While at his hunting lodge in Northern California, something terrible happens. Just before he is about to take his medications, a earth tremor hits and he falls over. The tremor passes quickly, but unfortunately all but 2 pills have fallen out of one bottle and all but 3 have fallen out of the other. Every other pill is scattered on the floor and he can’t tell them apart! It’s a two day trip back to town where he can help from his pharmacist and doctor, and he has no phone, so he has to figure out how to keep himself alive until he can return to town. How does he do it?

4. 4. A man hands a bank teller a check with the symbols “O – O X +” written on the back. The teller says “Oh, I see you are in the navy!”. Why?

1. The man gave the clerk 4 quarters, so the clerk knew he wanted two tickets rather than 1 ticket and 50 cents in change.

2. The 1 minute and 2 minute walkers go over first together (2 minutes elapsed)
Then the 1 minute walker returns with the flashlight (3 minutes elapsed)
Then the 10 and 5 minute walkers cross together (13 minutes elapsed)
Then the 2 minute walker brings back the light (15 minutes elapsed)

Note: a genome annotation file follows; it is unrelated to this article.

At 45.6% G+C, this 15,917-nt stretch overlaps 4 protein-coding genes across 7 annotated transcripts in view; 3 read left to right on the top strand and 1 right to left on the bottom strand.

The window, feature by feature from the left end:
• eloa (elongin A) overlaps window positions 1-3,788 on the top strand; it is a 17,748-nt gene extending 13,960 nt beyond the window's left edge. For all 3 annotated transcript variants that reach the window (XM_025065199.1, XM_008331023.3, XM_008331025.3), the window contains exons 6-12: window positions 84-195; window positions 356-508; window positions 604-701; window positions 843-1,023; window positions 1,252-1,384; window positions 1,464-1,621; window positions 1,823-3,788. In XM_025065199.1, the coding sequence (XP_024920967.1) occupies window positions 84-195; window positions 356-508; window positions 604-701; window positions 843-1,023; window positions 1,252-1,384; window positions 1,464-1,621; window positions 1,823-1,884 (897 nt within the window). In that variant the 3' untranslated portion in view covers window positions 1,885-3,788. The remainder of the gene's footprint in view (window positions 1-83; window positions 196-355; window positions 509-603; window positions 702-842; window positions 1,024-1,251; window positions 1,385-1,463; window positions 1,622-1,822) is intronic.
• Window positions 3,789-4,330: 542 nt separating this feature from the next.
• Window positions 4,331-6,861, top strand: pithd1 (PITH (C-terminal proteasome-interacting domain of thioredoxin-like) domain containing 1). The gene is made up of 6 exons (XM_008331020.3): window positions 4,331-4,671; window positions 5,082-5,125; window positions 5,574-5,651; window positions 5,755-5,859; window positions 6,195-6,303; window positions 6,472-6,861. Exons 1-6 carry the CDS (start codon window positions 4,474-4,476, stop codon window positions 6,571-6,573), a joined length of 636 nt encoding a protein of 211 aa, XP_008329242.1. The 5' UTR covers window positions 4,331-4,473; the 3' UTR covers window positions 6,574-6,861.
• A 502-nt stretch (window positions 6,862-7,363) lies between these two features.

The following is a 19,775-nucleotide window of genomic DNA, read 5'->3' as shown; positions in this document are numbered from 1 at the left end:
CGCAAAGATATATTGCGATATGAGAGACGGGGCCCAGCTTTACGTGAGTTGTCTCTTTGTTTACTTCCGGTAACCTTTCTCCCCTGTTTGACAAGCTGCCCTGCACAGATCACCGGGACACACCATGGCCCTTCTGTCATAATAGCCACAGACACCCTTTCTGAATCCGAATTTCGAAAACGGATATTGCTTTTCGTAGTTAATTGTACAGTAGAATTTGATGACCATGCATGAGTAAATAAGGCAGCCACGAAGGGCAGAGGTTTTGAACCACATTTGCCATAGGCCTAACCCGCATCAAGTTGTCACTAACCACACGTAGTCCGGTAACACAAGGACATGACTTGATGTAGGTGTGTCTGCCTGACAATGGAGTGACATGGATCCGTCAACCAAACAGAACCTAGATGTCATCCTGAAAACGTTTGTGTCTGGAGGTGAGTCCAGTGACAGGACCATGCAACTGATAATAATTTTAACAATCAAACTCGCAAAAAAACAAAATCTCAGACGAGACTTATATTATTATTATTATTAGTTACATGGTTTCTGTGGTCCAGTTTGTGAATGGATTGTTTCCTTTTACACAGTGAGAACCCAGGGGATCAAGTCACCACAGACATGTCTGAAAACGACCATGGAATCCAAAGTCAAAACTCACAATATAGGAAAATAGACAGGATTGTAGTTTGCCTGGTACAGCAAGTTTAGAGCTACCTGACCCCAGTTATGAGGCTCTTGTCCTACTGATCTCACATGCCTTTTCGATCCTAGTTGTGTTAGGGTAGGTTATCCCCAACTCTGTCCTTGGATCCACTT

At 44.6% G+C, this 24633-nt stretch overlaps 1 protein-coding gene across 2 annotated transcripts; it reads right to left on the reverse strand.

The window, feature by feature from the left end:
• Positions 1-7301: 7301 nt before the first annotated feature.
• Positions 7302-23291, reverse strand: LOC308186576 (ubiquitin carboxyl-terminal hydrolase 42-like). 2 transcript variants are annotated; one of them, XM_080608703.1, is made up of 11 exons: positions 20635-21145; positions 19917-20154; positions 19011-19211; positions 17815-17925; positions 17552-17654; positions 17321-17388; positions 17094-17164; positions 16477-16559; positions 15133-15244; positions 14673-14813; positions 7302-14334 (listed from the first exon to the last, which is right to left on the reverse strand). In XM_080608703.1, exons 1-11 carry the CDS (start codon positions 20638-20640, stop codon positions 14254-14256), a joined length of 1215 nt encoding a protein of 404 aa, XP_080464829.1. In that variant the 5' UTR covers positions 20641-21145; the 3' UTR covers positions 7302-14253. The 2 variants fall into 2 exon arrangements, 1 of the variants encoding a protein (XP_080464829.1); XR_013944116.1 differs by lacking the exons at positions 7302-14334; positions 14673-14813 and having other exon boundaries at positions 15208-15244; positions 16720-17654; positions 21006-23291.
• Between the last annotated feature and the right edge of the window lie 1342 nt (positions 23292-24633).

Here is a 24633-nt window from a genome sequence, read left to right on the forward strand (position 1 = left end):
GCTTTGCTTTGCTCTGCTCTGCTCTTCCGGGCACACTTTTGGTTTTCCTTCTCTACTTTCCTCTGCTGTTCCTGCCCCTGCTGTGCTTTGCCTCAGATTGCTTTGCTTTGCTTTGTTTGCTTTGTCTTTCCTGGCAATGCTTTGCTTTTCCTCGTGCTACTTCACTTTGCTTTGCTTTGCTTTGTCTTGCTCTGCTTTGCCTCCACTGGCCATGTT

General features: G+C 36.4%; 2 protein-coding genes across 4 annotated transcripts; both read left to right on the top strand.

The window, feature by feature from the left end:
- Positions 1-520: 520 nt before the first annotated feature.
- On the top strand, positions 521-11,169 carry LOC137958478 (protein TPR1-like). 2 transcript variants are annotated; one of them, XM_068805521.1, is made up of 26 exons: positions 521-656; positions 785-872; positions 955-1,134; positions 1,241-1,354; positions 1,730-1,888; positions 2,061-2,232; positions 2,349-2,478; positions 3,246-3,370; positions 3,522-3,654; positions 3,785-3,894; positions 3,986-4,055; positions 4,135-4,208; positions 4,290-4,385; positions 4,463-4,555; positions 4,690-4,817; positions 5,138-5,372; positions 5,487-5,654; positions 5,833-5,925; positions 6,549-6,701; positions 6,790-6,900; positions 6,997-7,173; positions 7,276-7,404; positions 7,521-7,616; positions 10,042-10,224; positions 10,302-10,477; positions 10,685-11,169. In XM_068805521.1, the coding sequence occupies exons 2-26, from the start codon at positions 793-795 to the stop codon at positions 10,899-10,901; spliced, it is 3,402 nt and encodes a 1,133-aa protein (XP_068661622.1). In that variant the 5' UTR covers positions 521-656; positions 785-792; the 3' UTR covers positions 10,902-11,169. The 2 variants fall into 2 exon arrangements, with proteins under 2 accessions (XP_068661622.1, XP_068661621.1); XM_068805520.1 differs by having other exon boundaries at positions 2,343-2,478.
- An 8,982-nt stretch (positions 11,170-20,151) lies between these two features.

Then the 1 minute and 2 minute walkers cross together (17 minutes elapsed)

3. Count the total number of pills and divide by 2, getting the number of remaining doses (call it X). Gather all the pills and grind and mix them into a bowl. Take one Xth of the mixture every four hours until safely back in town.

4. The man was wearing his uniform!

Author: Keith Humphreys

Keith Humphreys is the Esther Ting Memorial Professor of Psychiatry at Stanford University and an Honorary Professor of Psychiatry at Kings College London. His research, teaching and writing have focused on addictive disorders, self-help organizations (e.g., breast cancer support groups, Alcoholics Anonymous), evaluation research methods, and public policy related to health care, mental illness, veterans, drugs, crime and correctional systems. Professor Humphreys' over 300 scholarly articles, monographs and books have been cited over thirteen thousand times by scientific colleagues. He is a regular contributor to Washington Post and has also written for the New York Times, Wall Street Journal, Washington Monthly, San Francisco Chronicle, The Guardian (UK), The Telegraph (UK), Times Higher Education (UK), Crossbow (UK) and other media outlets.